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COVID-19 Vaccine Plans in California: What We Know So Far

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An employee holds an ampoule into which the vaccine is later filled.  (Hendrik Schmidt-Pool/Getty Images)

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The coronavirus continues to run rampant throughout California. As of Wednesday, the surge of cases has led to a daily average of 13,349 people testing positive for COVID-19 over the last seven days, more than double the number two weeks ago. Health officials now fear hospitals will become overwhelmed as travel during the holidays and more time spent indoors socializing could result in an explosion of even more infections. 

While this is obviously not the time to get lax on pandemic protocols like wearing a mask, the situation has reinforced the notion that only an effective vaccine will bring the disaster under control.

To that end, Pfizer and Moderna each recently announced extremely hopeful results for the vaccines they have developed. Both appear to protect against coronavirus infection 95% of the time. AstraZeneca also reported promising data related to its vaccine this week, though the methodology behind those results has come into question. These leading candidates are among a group of six vaccines nearing the latest stages of testing,  mostly phase three trials. Pfizer recently submitted an application for emergency use authorization to federal regulators. The other biotechnology companies are likely to soon request the same.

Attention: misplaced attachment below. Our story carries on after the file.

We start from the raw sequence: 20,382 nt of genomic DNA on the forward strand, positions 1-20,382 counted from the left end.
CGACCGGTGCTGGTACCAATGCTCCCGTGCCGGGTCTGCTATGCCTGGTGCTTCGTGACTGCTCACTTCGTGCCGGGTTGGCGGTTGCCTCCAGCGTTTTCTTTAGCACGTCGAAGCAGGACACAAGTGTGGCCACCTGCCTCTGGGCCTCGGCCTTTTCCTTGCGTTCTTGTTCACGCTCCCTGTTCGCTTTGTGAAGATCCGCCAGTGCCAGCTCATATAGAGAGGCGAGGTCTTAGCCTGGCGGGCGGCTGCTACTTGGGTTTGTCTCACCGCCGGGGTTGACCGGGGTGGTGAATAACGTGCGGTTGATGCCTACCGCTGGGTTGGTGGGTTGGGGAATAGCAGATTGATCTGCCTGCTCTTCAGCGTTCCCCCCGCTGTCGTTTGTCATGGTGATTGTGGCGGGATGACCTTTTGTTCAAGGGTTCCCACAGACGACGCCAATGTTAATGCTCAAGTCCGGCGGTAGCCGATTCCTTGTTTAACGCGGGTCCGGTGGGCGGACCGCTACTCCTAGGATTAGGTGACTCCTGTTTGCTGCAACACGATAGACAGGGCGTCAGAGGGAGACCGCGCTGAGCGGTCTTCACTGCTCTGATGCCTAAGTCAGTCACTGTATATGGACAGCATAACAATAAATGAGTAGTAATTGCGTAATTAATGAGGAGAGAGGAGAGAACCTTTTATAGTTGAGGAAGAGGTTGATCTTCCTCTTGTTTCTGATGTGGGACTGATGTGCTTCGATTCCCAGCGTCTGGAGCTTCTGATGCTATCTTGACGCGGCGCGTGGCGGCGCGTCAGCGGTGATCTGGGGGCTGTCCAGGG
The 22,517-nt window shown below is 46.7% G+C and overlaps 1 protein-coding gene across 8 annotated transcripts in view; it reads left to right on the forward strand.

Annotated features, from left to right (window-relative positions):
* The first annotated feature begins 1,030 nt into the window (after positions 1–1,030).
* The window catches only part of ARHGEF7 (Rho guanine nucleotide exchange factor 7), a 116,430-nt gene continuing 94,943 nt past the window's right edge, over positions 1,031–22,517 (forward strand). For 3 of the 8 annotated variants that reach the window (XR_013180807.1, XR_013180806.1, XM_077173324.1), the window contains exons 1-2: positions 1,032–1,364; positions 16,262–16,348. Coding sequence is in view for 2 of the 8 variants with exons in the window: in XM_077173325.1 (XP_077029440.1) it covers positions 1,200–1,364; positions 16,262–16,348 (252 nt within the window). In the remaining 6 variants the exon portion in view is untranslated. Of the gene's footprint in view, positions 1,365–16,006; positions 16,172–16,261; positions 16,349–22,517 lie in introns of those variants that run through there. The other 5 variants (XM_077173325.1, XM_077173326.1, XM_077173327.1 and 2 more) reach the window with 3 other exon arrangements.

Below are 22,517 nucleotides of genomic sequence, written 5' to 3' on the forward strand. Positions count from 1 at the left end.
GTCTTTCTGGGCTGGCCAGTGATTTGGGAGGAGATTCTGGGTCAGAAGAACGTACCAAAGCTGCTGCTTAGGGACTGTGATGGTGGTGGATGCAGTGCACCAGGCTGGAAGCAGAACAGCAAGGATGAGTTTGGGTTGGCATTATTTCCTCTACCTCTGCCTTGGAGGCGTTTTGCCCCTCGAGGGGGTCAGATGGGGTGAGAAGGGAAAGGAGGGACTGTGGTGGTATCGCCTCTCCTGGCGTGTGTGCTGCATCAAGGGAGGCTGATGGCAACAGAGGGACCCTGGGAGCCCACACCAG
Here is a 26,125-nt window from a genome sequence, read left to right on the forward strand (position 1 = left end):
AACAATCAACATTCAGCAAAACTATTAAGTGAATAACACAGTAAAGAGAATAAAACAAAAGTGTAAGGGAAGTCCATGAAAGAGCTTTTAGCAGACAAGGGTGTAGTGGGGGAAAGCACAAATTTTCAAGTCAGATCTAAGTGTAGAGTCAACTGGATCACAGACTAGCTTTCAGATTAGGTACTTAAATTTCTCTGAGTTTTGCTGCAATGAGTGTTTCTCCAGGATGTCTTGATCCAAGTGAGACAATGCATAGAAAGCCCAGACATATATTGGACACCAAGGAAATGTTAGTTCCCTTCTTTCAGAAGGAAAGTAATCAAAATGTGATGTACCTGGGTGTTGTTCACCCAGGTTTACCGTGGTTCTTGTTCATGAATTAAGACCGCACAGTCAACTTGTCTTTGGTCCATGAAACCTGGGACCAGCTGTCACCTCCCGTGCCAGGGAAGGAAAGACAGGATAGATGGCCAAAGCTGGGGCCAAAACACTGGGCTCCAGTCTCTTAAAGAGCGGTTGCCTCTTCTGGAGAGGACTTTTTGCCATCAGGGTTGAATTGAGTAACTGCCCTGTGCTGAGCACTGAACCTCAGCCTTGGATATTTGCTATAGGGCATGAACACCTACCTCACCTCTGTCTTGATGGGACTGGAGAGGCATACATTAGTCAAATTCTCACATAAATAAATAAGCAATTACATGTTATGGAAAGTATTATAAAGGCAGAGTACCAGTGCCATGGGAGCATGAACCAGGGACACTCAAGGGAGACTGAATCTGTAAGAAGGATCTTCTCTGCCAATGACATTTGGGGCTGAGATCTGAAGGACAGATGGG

If all goes smoothly, some Americans could receive inoculation against the coronavirus by the second week of December, according to Moncef Slaoui, the chief scientific adviser for Operation Warp Speed, the federal government’s program to bring a COVID-19 vaccine to market. 

Dr. Erica Pan, acting head of the California Department of Public Health, says any vaccine won’t be an immediate panacea. “We hope to get some by the end of the year, but it's going to trickle in at first,” she said. “It's a wonderful light at the end of the tunnel. But it's not like all the vaccines are going to show up right away.” 

In mid-October, California released a working draft outlining vaccine distribution in three phases, drawing on lessons learned from current delivery systems that have been implemented for seasonal influenza and past epidemics like H1NI.

Three Phases: Who Qualifies When

Pan says California is on tap to receive between 1-2 million initial doses of a vaccination, all of which will be allocated for health care workers with likely exposure to COVID-19. As more supplies arrive, a broader array of providers will qualify, and they will be prioritized according to their level of occupational vulnerability. For example, personnel in skilled nursing facilities who work in residential care will take precedence over those in outpatient settings. Those at increased risk for severe COVID-19, like older adults with underlying health conditions, will also be included at this stage. The final group in phase one are essential workers, with specific job categories to be defined in future drafts of the plan.